GLASGOW bars and nightclubs have introduced a new set of security measures to keep customers safe in a bid to tackle alleged spiking.

Well-known Sauchiehall Street establishment Firewater took to social media on Wednesday evening to announce the launch of their new campaign 'My Firewater, My Safety’.

The venue will introduce a new search policy, increased security staff, internal staff awareness, and a specific job role which is intended on combatting potential spiking.


READ MORE: Nightclub 'injection' spiking incidents probed by police across Scotland

A statement said: “The details of our internal campaign are as follows: An introduction of search policy will ensure patrons entering the club have been subjected to full search before entry.

“An introduction of a safety Marshall, which is a role created to exclusively combat potential spiking, and a sharp increase in security staff across all nights.

“An internal poster campaign, with prompts and reminders of ‘what-to-do’ if every feeling unsafe within Firewater, and general increased staff awareness and inter-communication for patrons in potential danger.

“Since 2001, one of our fundamental company objectives has been to create a safe environment, free of danger, intimidation, and harassment. We assure you, we are doing everything and more to make your night out as safe and fun as possible.”

The announcement follows the confirmation by Police Scotland regarding an investigation into claims of spiking incidents involving injections in nightclubs across the country.

A force spokesperson said: "We are aware of posts circulating on social media about spiking incidents involving injections in Scotland.

"Officers are carrying out enquiries, and a small number of reports from the Edinburgh, Dundee and Glasgow areas are being investigated.

"These do not appear to be linked.

"We take all reports seriously and we would encourage anyone who believes they have been a victim of spiking in any form to contact Police via 101.”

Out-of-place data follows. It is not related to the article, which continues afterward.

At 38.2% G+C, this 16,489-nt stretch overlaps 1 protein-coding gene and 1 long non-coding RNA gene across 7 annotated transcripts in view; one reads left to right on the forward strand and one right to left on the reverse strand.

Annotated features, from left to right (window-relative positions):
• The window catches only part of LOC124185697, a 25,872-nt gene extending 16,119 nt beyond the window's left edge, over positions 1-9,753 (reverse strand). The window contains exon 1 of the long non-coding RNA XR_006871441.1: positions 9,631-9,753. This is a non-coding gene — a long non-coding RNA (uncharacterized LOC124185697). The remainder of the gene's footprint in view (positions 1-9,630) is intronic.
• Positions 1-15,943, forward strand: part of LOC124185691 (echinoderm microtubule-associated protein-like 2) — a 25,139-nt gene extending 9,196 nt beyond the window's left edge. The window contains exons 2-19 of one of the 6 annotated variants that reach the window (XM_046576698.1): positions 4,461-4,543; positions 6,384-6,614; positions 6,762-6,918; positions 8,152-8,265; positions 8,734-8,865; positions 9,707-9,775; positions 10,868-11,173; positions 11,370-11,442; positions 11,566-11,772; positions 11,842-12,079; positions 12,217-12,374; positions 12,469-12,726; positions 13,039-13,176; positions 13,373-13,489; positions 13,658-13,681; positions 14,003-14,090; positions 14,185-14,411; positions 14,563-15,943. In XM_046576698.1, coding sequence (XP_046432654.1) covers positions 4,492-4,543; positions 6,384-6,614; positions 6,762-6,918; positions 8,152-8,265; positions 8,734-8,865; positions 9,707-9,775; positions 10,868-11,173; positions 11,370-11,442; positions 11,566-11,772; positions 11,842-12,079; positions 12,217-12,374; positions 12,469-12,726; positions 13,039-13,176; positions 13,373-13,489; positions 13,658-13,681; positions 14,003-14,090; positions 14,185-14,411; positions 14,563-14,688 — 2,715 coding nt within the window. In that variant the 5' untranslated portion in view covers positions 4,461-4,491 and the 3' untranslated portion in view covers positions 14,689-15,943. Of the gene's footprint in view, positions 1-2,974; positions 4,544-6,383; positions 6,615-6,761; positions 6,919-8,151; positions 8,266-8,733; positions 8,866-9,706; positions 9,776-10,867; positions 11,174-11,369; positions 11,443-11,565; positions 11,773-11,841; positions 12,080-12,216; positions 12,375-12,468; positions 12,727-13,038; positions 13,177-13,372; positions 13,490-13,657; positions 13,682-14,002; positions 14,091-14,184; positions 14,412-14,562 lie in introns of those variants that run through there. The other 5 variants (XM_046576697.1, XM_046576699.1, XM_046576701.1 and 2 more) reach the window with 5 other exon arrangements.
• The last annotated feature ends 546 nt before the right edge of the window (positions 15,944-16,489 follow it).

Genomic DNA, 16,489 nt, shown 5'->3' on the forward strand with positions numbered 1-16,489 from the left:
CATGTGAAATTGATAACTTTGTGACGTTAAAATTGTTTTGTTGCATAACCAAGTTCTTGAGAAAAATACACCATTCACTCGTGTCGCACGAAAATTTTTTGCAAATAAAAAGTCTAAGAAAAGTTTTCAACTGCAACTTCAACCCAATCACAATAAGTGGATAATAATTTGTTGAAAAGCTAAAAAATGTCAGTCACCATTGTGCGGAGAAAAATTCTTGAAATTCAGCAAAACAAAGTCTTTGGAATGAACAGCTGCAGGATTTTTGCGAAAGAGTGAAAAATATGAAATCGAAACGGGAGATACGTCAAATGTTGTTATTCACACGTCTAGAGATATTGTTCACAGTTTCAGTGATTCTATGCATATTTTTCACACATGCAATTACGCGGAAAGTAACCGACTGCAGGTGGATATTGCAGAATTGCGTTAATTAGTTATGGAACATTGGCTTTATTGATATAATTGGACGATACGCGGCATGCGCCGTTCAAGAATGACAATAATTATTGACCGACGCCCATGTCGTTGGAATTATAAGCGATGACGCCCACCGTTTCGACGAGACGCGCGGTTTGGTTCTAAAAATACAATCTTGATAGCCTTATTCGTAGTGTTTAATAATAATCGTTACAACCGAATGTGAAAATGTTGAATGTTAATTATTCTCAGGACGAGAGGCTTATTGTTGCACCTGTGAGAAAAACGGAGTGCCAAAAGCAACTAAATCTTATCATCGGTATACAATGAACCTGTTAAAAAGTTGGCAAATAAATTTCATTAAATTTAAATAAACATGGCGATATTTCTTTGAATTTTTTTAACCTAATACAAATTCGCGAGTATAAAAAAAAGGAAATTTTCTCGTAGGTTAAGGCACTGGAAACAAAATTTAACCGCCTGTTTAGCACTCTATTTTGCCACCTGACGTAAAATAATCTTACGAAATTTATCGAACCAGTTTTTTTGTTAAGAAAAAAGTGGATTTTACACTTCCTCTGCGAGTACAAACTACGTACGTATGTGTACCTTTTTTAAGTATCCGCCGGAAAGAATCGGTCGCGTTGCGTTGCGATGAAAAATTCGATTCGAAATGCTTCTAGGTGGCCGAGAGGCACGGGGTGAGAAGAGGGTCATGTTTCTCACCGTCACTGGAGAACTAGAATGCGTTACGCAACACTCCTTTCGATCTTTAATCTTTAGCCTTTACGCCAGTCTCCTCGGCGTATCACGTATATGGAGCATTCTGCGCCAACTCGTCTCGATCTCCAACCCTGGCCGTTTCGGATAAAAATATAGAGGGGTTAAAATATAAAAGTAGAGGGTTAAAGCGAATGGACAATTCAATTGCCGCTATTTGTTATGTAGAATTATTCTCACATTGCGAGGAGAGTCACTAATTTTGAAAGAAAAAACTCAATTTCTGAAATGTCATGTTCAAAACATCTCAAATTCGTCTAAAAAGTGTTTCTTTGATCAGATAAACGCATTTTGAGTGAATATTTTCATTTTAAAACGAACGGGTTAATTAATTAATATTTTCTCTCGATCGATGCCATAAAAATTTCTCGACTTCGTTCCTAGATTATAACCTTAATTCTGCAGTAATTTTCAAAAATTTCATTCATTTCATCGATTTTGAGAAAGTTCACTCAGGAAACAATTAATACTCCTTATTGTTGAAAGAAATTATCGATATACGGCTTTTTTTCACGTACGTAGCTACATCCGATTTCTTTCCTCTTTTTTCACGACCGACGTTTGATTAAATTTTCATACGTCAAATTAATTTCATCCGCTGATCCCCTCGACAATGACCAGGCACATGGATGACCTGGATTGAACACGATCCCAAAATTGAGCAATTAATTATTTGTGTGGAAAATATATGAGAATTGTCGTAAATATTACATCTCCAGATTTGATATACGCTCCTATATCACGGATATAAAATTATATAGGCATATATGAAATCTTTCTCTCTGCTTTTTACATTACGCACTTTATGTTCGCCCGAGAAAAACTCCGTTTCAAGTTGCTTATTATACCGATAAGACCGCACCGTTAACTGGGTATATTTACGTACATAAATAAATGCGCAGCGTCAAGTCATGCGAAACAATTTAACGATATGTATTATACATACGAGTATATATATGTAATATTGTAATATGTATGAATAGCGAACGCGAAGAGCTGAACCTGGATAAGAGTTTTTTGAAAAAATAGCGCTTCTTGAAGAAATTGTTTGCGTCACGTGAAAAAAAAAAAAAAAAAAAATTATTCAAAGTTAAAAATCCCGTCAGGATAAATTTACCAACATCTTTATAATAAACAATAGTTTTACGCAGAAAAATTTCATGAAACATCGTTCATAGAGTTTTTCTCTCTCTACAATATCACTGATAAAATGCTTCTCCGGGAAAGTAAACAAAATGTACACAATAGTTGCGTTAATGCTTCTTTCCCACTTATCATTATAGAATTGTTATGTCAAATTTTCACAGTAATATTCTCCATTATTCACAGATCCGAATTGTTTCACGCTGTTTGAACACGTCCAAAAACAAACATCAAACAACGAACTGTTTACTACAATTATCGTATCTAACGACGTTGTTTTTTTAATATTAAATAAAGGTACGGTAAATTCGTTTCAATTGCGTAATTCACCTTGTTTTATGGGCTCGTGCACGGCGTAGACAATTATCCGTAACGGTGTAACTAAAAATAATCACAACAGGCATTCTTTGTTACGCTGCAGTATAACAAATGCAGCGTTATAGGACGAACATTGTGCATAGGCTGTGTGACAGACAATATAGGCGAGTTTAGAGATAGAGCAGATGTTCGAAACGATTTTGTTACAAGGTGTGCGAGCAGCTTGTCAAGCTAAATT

Elsewhere on Sauchiehall Street, Nice N Sleazy have also stepped up security protocols after an alleged spiking, which is thought to have taken place at the venue last Thursday.

The Glasgow Times reports that the club is urging those who believe they might be a victim of the crime to report the matter urgently to staff who can offer assistance. 

A spokesperson for the venue said: "We are very concerned about the incident which came to light on social media this week. 

"Unfortunately, the incident was not reported to our staff on the night and we were not able to offer support and help. We hope that anyone who might be a victim of these crimes in the future will communicate all concerns they have to our staff should anything occur inside or indeed outside our venue.

"We will give the best support we can to any individual in distress, but would also urge any victim subjected to attacks of this kind to report it immediately to the police for investigation. 

"It is also crucial to report to NHS services as soon as possible so that they can be properly treated for substance effects and given blood screenings for any viruses."

Informational signage around the premises has also been updated while bouncers vow to remain vigilant during bag searches upon entry.

The spokesperson added: "We have updated signage throughout the premises in regards to spiking and the processes that should be followed if someone is thought to have been spiked. We have implemented random body searches to our entrance policy and continue to be vigilant with bag searches and ensuring no drinks are left unattended. 

"We are in contact with multiple organisations over this issue including Police Scotland, the Night Time Industry Association (NTIA) , the Scottish Music Industry Association and the Music Venue Trust as well as Good Night Out.

"We have excellent CCTV cameras in operation throughout the premises and as such, Police Scotland and ourselves would urge anyone connected with said incident to step forward. 

"We can use any information gained to aid in the investigation and catch the assailant."


Donald MacLeod, who is the convener for Glasgow's Licensing Forum, echoed the club's calls and urged revellers to report a suspected spiking urgently to members of staff on nights out.

The nightclub owner said: "If you suspect that you or any of your friends have been spiked, we want to be the first people to know about it. The sooner we know something is going on, the sooner we can provide help and get these people off the streets – there is a maximum 10-year prison sentence for this offense. 

"We take this very seriously – it is a real threat to our customers, our staff and our livelihoods. We want our venues to be as safe as they possibly can be for our nightclubbers. 

“The only way we can tackle this is by standing together, reporting it and talking about it. The venue is there to help you. We want to catch these people who are doing this to our customers for whatever reason.”